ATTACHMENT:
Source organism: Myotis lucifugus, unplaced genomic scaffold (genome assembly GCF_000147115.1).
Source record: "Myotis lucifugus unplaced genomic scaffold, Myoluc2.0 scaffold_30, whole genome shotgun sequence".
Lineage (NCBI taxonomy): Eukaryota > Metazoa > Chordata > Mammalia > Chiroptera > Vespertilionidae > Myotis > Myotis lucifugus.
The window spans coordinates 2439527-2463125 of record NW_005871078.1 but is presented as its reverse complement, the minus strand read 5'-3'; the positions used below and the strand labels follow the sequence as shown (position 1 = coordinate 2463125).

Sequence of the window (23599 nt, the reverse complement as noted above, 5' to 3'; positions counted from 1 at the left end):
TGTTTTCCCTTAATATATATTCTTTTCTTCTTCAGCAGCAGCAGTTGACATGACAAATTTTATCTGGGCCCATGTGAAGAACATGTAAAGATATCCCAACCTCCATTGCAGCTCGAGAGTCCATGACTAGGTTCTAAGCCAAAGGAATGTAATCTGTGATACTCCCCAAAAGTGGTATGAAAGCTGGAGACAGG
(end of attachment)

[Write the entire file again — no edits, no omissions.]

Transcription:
Source organism: Myotis lucifugus, unplaced genomic scaffold (genome assembly GCF_000147115.1).
Source record: "Myotis lucifugus unplaced genomic scaffold, Myoluc2.0 scaffold_30, whole genome shotgun sequence".
Lineage (NCBI taxonomy): Eukaryota > Metazoa > Chordata > Mammalia > Chiroptera > Vespertilionidae > Myotis > Myotis lucifugus.
The window spans coordinates 2439527-2463125 of record NW_005871078.1 but is presented as its reverse complement, the minus strand read 5'-3'; the positions used below and the strand labels follow the sequence as shown (position 1 = coordinate 2463125).

Sequence of the window (23599 nt, the reverse complement as noted above, 5' to 3'; positions counted from 1 at the left end):
TGTTTTCCCTTAATATATATTCTTTTCTTCTTCAGCAGCAGCAGTTGACATGACAAATTTTATCTGGGCCCATGTGAAGAACATGTAAAGATATCCCAACCTCCATTGCAGCTCGAGAGTCCATGACTAGGTTCTAAGCCAAAGGAATGTAATCTGTGATACTCCCCAAAAGTGGTATGAAAGCTGGAGACAGG